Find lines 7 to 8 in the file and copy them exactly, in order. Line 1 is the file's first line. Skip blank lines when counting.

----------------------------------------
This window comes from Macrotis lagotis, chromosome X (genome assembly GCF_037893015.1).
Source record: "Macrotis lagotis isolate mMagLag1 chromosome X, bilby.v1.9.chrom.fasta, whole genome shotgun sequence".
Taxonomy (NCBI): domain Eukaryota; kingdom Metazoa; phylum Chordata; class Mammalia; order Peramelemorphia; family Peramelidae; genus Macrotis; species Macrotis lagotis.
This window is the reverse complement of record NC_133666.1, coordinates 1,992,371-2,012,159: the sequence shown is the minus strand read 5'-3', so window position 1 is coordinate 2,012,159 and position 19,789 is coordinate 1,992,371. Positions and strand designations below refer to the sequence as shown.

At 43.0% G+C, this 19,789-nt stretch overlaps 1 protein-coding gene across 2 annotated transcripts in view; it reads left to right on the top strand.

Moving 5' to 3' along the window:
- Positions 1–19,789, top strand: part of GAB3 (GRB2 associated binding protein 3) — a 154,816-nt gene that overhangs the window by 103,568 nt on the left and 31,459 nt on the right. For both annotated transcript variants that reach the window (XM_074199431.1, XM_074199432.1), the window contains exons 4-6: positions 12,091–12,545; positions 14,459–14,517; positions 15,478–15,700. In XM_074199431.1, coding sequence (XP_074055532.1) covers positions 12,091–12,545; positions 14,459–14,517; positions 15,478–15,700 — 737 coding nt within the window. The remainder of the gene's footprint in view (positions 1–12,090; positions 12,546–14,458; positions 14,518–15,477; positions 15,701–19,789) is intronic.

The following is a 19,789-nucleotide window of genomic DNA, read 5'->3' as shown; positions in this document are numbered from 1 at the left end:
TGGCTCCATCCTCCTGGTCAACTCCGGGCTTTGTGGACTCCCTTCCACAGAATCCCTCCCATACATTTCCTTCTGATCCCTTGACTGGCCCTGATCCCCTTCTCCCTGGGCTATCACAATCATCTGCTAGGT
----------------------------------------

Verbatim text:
- Positions 1–19,789, top strand: part of GAB3 (GRB2 associated binding protein 3) — a 154,816-nt gene that overhangs the window by 103,568 nt on the left and 31,459 nt on the right. For both annotated transcript variants that reach the window (XM_074199431.1, XM_074199432.1), the window contains exons 4-6: positions 12,091–12,545; positions 14,459–14,517; positions 15,478–15,700. In XM_074199431.1, coding sequence (XP_074055532.1) covers positions 12,091–12,545; positions 14,459–14,517; positions 15,478–15,700 — 737 coding nt within the window. The remainder of the gene's footprint in view (positions 1–12,090; positions 12,546–14,458; positions 14,518–15,477; positions 15,701–19,789) is intronic.

The following is a 19,789-nucleotide window of genomic DNA, read 5'->3' as shown; positions in this document are numbered from 1 at the left end: